Compassion Fatigue

Compassion fatigue, sometimes called "secondary traumatic stress disorder," is a combination of symptoms most commonly seen among those who work directly with victims of trauma, disaster, or illness, especially in the healthcare industry. When caregivers don't have the opportunity or energy to practice self-care in the midst of helping others, compassion fatigue can result. Symptoms of compassion fatigue can mimic those of chronic stress and often include feelings of apathy and isolation. Working with a mental health professional can help prevent the onset of compassion fatigue by helping caregivers develop mechanisms to manage and cope with stress, and build in time for self-care. If you are already feeling the stress of compassion fatigue, a qualified therapist can help you to recover. Reach out to one of TherapyDen’s compassion fatigue experts today.

Meet the specialists

After working for nearly a decade in the field of geriatric mental health, supporting family and professional caregivers, I have developed a particular passion for teaching and supporting clients to care for themselves in order to be more effective, compassionate, and healthy caregivers to others. After moving into private practice that passion has branched out into a deeper understanding of how we are ALL caregivers, responsible for (at a minimum) caring for ourselves within a culture that actively prevents or detracts from a healthy balance between what we need to be healthy and what we have to give to our loved ones, our clients, our jobs, our children, or our passion projects. We’re an exhausted culture with no permission to slow down or give our sacred and compassionate “NO,” and it’s my professional mission to give every one of my clients those permission slips. Less burn out, more balance.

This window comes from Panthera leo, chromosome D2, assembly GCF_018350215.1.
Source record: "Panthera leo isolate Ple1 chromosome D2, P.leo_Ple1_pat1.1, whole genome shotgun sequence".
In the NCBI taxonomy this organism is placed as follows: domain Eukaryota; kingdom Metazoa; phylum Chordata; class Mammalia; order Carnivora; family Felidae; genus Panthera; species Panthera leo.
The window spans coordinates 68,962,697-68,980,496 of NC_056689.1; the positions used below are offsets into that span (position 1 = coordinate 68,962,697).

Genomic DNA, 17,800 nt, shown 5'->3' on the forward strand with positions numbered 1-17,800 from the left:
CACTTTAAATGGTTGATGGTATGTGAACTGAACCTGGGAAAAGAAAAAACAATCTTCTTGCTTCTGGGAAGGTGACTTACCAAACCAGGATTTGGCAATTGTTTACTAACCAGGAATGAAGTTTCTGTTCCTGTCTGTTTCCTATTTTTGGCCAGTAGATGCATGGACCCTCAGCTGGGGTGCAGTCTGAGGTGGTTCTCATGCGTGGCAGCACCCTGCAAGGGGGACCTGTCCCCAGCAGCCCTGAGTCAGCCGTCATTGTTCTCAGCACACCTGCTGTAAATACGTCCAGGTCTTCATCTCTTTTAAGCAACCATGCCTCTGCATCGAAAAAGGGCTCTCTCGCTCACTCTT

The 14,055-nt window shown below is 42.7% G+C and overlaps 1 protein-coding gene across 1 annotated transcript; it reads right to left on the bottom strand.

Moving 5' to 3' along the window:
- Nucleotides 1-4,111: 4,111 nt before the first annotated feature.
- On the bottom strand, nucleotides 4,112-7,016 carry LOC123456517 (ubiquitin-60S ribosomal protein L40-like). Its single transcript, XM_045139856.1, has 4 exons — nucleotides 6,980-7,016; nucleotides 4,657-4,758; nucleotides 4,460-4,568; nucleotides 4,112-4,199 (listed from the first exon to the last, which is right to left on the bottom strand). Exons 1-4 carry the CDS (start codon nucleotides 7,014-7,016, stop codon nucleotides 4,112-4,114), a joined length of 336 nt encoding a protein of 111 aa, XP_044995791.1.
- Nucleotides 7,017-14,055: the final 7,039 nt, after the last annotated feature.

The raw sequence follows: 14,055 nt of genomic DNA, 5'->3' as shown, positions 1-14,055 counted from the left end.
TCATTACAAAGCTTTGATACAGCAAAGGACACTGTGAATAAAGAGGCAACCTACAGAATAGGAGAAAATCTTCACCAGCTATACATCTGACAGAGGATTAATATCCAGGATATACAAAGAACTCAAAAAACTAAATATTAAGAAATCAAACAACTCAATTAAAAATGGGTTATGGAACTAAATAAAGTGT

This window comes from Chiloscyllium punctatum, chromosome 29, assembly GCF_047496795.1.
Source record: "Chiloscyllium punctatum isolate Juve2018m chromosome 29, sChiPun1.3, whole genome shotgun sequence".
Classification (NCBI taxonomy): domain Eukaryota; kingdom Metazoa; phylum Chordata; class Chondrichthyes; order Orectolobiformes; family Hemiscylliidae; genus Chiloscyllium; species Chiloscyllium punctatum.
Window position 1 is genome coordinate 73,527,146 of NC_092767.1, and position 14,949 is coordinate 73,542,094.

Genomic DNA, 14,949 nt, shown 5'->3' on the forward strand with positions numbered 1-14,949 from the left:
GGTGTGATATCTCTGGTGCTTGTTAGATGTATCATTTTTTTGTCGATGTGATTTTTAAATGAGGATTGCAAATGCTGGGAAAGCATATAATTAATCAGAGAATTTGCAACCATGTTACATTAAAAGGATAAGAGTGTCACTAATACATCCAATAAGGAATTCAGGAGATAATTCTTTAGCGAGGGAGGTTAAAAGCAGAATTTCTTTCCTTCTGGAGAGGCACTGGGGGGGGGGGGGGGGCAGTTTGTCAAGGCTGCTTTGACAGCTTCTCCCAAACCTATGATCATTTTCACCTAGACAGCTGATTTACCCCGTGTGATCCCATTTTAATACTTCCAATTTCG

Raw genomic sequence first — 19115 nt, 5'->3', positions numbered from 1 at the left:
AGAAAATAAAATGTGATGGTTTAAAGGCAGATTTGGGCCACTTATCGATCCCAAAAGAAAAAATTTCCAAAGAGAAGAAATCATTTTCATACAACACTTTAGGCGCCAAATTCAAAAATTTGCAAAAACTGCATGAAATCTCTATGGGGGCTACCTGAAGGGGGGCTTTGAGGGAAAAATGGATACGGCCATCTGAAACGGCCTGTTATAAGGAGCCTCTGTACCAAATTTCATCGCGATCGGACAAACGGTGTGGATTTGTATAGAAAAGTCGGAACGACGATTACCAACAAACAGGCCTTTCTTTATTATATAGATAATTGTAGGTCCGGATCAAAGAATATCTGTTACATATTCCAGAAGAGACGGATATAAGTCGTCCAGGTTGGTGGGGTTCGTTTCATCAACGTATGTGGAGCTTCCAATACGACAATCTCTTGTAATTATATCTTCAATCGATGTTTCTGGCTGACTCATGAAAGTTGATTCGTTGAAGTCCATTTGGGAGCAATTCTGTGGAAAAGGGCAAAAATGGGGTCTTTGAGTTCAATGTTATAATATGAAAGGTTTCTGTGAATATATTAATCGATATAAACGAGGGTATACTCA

— Brandice Schnabel, Licensed Clinical Social Worker in North Canton, OH

Because of the significant importance of people in our lives, a threat to one is a threat to our own sense of safety and stability. When attempting to relieve others' suffering we wonder if we are making a difference, experience sadness, guilt, and overwhelm. Our “compassion muscle” becomes stressed leading to emotional and physical fatigue. I have experience and passion in helping those who help.

— Deah Partak, Counselor in Portland, OR

In a world that is in constant need, it is easy to experience burnout, compassion fatigue or secondary trauma. Did you set out to help others to find that you need help yourself? Let's get you the care you need, so that you can be well and continue helping others.

— Liz Adcock, Counselor in Atlanta, GA

When you give of yourself in an emotionally charged environment and being exposed to other people's pain can take a toll and negatively effect your daily life.

— DEANA KAHLE, Licensed Marriage & Family Therapist in San Bernardino, CA

First Responders and caregivers suffer from Compassion Fatigue which can interfere with living a healthy & happy life. Let me help you enjoy your job again, bring you closer to your family, and find true joy in your life.

— Melissa Smith, Associate Marriage & Family Therapist in Louisville, KY

In my 9-year career serving 8+ populations, I got a thorough understanding of the way Burnout and Compassion Fatigue syndromes show up for people. I provide informative talks in the community on this subject, as helping professionals are underserved. The focus is on developing sustaining practices that help them stay in positions they love longer, gain power in intervening in their own burnout cycles, and experience outcomes like Compassion Satisfaction and Post-traumatic Growth.

— Ginelle Krummey, Counselor in Asheville, NC